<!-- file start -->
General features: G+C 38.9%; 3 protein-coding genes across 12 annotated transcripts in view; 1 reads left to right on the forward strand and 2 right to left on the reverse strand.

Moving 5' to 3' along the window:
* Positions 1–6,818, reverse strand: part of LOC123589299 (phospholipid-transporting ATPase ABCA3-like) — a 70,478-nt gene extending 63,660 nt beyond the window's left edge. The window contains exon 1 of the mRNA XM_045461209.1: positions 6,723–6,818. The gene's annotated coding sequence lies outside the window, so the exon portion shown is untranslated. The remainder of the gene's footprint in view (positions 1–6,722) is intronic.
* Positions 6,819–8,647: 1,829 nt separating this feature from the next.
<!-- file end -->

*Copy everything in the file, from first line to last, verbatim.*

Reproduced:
General features: G+C 38.9%; 3 protein-coding genes across 12 annotated transcripts in view; 1 reads left to right on the forward strand and 2 right to left on the reverse strand.

Moving 5' to 3' along the window:
* Positions 1–6,818, reverse strand: part of LOC123589299 (phospholipid-transporting ATPase ABCA3-like) — a 70,478-nt gene extending 63,660 nt beyond the window's left edge. The window contains exon 1 of the mRNA XM_045461209.1: positions 6,723–6,818. The gene's annotated coding sequence lies outside the window, so the exon portion shown is untranslated. The remainder of the gene's footprint in view (positions 1–6,722) is intronic.
* Positions 6,819–8,647: 1,829 nt separating this feature from the next.